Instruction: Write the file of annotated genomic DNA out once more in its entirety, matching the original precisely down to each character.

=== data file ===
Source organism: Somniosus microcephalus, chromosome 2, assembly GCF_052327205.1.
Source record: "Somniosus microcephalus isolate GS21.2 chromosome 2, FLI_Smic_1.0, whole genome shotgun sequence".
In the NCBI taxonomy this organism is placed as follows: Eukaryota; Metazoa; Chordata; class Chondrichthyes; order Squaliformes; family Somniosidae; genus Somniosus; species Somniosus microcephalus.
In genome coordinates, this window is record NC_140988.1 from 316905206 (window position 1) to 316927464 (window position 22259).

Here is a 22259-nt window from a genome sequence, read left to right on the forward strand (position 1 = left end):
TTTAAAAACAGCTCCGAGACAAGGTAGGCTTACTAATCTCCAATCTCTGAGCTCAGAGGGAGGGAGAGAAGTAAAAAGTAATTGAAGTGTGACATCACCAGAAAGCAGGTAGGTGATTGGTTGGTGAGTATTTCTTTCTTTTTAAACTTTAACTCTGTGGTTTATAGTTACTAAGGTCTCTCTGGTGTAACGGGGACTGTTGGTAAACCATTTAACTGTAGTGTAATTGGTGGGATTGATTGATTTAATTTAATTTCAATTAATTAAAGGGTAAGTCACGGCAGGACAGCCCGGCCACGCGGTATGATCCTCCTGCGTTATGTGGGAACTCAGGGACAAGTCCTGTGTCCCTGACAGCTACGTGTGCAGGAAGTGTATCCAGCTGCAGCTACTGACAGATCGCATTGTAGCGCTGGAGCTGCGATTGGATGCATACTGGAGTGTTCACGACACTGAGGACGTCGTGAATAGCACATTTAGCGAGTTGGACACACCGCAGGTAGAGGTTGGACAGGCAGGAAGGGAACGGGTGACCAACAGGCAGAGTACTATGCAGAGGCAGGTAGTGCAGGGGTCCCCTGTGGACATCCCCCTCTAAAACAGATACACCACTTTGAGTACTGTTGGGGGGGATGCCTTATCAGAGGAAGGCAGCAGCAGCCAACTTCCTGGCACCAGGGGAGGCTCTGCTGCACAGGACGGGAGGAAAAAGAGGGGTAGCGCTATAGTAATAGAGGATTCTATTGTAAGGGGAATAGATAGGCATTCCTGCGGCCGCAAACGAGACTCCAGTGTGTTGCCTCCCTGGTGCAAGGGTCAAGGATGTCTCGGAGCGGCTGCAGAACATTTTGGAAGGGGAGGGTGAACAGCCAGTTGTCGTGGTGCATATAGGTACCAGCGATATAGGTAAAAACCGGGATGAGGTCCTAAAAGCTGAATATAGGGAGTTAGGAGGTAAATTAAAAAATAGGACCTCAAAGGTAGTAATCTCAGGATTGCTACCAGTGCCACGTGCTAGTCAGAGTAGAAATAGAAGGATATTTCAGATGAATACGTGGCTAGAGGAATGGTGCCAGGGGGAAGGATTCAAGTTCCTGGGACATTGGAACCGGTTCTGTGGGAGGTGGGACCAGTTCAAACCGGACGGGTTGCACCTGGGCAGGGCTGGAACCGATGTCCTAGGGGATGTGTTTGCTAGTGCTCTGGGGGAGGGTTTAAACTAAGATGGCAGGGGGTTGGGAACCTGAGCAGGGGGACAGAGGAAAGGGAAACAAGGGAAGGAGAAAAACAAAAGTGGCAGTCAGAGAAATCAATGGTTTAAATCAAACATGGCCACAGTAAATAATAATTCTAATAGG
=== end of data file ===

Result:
Source organism: Somniosus microcephalus, chromosome 2, assembly GCF_052327205.1.
Source record: "Somniosus microcephalus isolate GS21.2 chromosome 2, FLI_Smic_1.0, whole genome shotgun sequence".
In the NCBI taxonomy this organism is placed as follows: Eukaryota; Metazoa; Chordata; class Chondrichthyes; order Squaliformes; family Somniosidae; genus Somniosus; species Somniosus microcephalus.
In genome coordinates, this window is record NC_140988.1 from 316905206 (window position 1) to 316927464 (window position 22259).

Here is a 22259-nt window from a genome sequence, read left to right on the forward strand (position 1 = left end):
TTTAAAAACAGCTCCGAGACAAGGTAGGCTTACTAATCTCCAATCTCTGAGCTCAGAGGGAGGGAGAGAAGTAAAAAGTAATTGAAGTGTGACATCACCAGAAAGCAGGTAGGTGATTGGTTGGTGAGTATTTCTTTCTTTTTAAACTTTAACTCTGTGGTTTATAGTTACTAAGGTCTCTCTGGTGTAACGGGGACTGTTGGTAAACCATTTAACTGTAGTGTAATTGGTGGGATTGATTGATTTAATTTAATTTCAATTAATTAAAGGGTAAGTCACGGCAGGACAGCCCGGCCACGCGGTATGATCCTCCTGCGTTATGTGGGAACTCAGGGACAAGTCCTGTGTCCCTGACAGCTACGTGTGCAGGAAGTGTATCCAGCTGCAGCTACTGACAGATCGCATTGTAGCGCTGGAGCTGCGATTGGATGCATACTGGAGTGTTCACGACACTGAGGACGTCGTGAATAGCACATTTAGCGAGTTGGACACACCGCAGGTAGAGGTTGGACAGGCAGGAAGGGAACGGGTGACCAACAGGCAGAGTACTATGCAGAGGCAGGTAGTGCAGGGGTCCCCTGTGGACATCCCCCTCTAAAACAGATACACCACTTTGAGTACTGTTGGGGGGGATGCCTTATCAGAGGAAGGCAGCAGCAGCCAACTTCCTGGCACCAGGGGAGGCTCTGCTGCACAGGACGGGAGGAAAAAGAGGGGTAGCGCTATAGTAATAGAGGATTCTATTGTAAGGGGAATAGATAGGCATTCCTGCGGCCGCAAACGAGACTCCAGTGTGTTGCCTCCCTGGTGCAAGGGTCAAGGATGTCTCGGAGCGGCTGCAGAACATTTTGGAAGGGGAGGGTGAACAGCCAGTTGTCGTGGTGCATATAGGTACCAGCGATATAGGTAAAAACCGGGATGAGGTCCTAAAAGCTGAATATAGGGAGTTAGGAGGTAAATTAAAAAATAGGACCTCAAAGGTAGTAATCTCAGGATTGCTACCAGTGCCACGTGCTAGTCAGAGTAGAAATAGAAGGATATTTCAGATGAATACGTGGCTAGAGGAATGGTGCCAGGGGGAAGGATTCAAGTTCCTGGGACATTGGAACCGGTTCTGTGGGAGGTGGGACCAGTTCAAACCGGACGGGTTGCACCTGGGCAGGGCTGGAACCGATGTCCTAGGGGATGTGTTTGCTAGTGCTCTGGGGGAGGGTTTAAACTAAGATGGCAGGGGGTTGGGAACCTGAGCAGGGGGACAGAGGAAAGGGAAACAAGGGAAGGAGAAAAACAAAAGTGGCAGTCAGAGAAATCAATGGTTTAAATCAAACATGGCCACAGTAAATAATAATTCTAATAGG